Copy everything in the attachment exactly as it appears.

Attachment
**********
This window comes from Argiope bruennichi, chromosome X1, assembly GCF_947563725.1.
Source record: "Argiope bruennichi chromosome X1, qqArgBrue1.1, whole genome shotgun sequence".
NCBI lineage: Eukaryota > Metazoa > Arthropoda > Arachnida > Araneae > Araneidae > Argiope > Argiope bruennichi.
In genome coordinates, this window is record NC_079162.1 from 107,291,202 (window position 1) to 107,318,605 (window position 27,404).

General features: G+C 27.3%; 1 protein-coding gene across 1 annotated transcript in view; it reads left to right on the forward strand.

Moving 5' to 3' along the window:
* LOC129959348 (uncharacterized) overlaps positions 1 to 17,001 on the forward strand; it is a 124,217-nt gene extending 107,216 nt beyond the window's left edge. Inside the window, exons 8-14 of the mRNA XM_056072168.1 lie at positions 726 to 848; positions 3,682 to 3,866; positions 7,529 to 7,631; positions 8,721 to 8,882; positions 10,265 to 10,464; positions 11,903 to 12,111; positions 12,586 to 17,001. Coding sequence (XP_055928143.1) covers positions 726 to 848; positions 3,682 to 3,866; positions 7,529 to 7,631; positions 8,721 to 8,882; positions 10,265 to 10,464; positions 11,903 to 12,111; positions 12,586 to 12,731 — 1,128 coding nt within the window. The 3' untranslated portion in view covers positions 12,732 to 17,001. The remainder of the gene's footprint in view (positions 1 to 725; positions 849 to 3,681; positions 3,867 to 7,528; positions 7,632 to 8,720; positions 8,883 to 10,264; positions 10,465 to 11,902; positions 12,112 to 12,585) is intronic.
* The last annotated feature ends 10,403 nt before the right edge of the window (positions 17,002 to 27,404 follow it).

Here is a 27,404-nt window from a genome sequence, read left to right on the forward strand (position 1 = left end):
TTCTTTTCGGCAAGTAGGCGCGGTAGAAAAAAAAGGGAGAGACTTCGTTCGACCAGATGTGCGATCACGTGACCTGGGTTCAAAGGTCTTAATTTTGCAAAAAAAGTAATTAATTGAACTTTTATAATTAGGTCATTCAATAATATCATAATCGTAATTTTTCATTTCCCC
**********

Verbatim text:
This window comes from Argiope bruennichi, chromosome X1, assembly GCF_947563725.1.
Source record: "Argiope bruennichi chromosome X1, qqArgBrue1.1, whole genome shotgun sequence".
NCBI lineage: Eukaryota > Metazoa > Arthropoda > Arachnida > Araneae > Araneidae > Argiope > Argiope bruennichi.
In genome coordinates, this window is record NC_079162.1 from 107,291,202 (window position 1) to 107,318,605 (window position 27,404).

General features: G+C 27.3%; 1 protein-coding gene across 1 annotated transcript in view; it reads left to right on the forward strand.

Moving 5' to 3' along the window:
* LOC129959348 (uncharacterized) overlaps positions 1 to 17,001 on the forward strand; it is a 124,217-nt gene extending 107,216 nt beyond the window's left edge. Inside the window, exons 8-14 of the mRNA XM_056072168.1 lie at positions 726 to 848; positions 3,682 to 3,866; positions 7,529 to 7,631; positions 8,721 to 8,882; positions 10,265 to 10,464; positions 11,903 to 12,111; positions 12,586 to 17,001. Coding sequence (XP_055928143.1) covers positions 726 to 848; positions 3,682 to 3,866; positions 7,529 to 7,631; positions 8,721 to 8,882; positions 10,265 to 10,464; positions 11,903 to 12,111; positions 12,586 to 12,731 — 1,128 coding nt within the window. The 3' untranslated portion in view covers positions 12,732 to 17,001. The remainder of the gene's footprint in view (positions 1 to 725; positions 849 to 3,681; positions 3,867 to 7,528; positions 7,632 to 8,720; positions 8,883 to 10,264; positions 10,465 to 11,902; positions 12,112 to 12,585) is intronic.
* The last annotated feature ends 10,403 nt before the right edge of the window (positions 17,002 to 27,404 follow it).

Here is a 27,404-nt window from a genome sequence, read left to right on the forward strand (position 1 = left end):
TTCTTTTCGGCAAGTAGGCGCGGTAGAAAAAAAAGGGAGAGACTTCGTTCGACCAGATGTGCGATCACGTGACCTGGGTTCAAAGGTCTTAATTTTGCAAAAAAAGTAATTAATTGAACTTTTATAATTAGGTCATTCAATAATATCATAATCGTAATTTTTCATTTCCCC